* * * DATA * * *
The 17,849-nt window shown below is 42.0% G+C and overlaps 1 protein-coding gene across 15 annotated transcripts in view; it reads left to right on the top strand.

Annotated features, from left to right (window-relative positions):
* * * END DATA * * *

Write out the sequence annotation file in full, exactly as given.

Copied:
The 17,849-nt window shown below is 42.0% G+C and overlaps 1 protein-coding gene across 15 annotated transcripts in view; it reads left to right on the top strand.

Annotated features, from left to right (window-relative positions):